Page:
Big Ten: Andre Sims Jr.

What to watch in the Big Ten: Week 4

September, 20, 2012
9/20/12
10:15
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Ten items to track around the Big Ten as Week 4 kicks off Saturday.

1. Notre Dame's nightmare: Few college players have tormented a rival like Michigan quarterback Denard Robinson has tormented Notre Dame the past two years. After a record-setting performance in South Bend in 2010 -- 502 yards of total offense -- Robinson led an incredible comeback last season as Michigan stunned the Irish in the first night game ever played at the Big House. Robinson returns to South Bend on Saturday, and Michigan likely needs another special effort from its senior to knock off No. 11 Notre Dame. The Irish come off of a stifling defensive effort against Michigan State, and their offense should test a young Michigan defense. Notre Dame looks like the more complete team in this contest, but if the game is close and Robinson has a chance for fourth-quarter magic, the Irish should start to worry.

2. Penn State protects its house: NCAA sanctions have limited Penn State's goals this season, but a few remain on the table. The Lions can still win a Leaders Division title. They also want to keep their winning streak against Temple alive, particularly at Beaver Stadium, where the Owls have never won. Penn State hasn't lost to Temple since 1941 (seven PSU victories between 2003-2011 were vacated). Although Temple clearly has improved in recent years, Nittany Lions seniors like linebacker Michael Mauti don't want to be the ones who let the win streak end. Penn State finally got a chance to celebrate last week against Navy and looked strong on both sides of the ball. It's important to keep the momentum going before Big Ten play kicks off with a spicy matchup at Illinois.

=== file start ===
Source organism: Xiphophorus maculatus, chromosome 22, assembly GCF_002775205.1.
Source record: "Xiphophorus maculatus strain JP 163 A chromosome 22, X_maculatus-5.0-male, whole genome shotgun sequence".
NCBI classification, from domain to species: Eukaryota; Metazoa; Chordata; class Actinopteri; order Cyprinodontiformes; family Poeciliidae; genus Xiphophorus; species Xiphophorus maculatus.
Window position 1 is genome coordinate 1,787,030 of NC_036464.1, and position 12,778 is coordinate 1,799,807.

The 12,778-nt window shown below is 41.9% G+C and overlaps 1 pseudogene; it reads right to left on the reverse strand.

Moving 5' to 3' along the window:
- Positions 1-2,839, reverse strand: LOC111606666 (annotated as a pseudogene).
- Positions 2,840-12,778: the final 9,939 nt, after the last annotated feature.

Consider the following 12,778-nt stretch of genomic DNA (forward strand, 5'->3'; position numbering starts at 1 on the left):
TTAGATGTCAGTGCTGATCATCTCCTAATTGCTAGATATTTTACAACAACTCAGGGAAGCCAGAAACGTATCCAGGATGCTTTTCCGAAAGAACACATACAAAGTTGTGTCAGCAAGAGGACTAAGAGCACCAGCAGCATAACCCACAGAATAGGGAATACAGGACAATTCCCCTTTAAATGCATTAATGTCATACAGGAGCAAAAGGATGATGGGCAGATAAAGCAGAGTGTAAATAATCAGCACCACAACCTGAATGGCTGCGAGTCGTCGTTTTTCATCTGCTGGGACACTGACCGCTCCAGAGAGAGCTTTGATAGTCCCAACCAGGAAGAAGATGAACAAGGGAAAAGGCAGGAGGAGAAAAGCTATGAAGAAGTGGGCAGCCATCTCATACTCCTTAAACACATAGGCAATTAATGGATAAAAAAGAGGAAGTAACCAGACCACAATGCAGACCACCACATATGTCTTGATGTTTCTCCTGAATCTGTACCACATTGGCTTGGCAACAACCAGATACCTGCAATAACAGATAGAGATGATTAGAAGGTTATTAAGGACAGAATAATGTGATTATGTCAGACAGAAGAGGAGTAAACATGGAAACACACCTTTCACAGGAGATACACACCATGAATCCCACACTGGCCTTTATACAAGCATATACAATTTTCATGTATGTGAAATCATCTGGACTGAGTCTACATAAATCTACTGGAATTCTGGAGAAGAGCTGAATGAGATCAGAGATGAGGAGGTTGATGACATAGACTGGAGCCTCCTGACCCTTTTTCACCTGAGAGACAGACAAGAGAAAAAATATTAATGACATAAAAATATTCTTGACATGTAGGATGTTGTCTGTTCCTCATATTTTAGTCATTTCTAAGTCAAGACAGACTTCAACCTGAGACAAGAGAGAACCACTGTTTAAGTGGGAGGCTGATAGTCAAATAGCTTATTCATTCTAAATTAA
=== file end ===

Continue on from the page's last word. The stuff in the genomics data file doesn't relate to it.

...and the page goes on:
[+] EnlargeMax Shortell
Marilyn Indahl/US PresswireReserve QB Max Shortell has made a solid impact to help Minnesota to a 3-0 start.
3. Minnesota takes it to the Max: Life is good in Gopher Country, as Minnesota sits at 3-0 with a chance to sweep its nonconference slate Saturday night against Syracuse at TCF Bank Stadium. Backup quarterback Max Shortell stepped up in a big way last week after starter MarQueis Gray suffered a high ankle sprain. Now Shortell makes his first start of the season -- third of his career -- against a Syracuse team that has performed better than its record (1-2) would indicate. Shortell and his pass-catchers take aim at a Syracuse defense that hasn't been efficient against the pass (97th nationally, 145.1 rating). He'd be helped by a boost from Donnell Kirkwood and the run game, but Minnesota likely will need to put up points as Syracuse quarterback Ryan Nassib will challenge the Gophers' defense.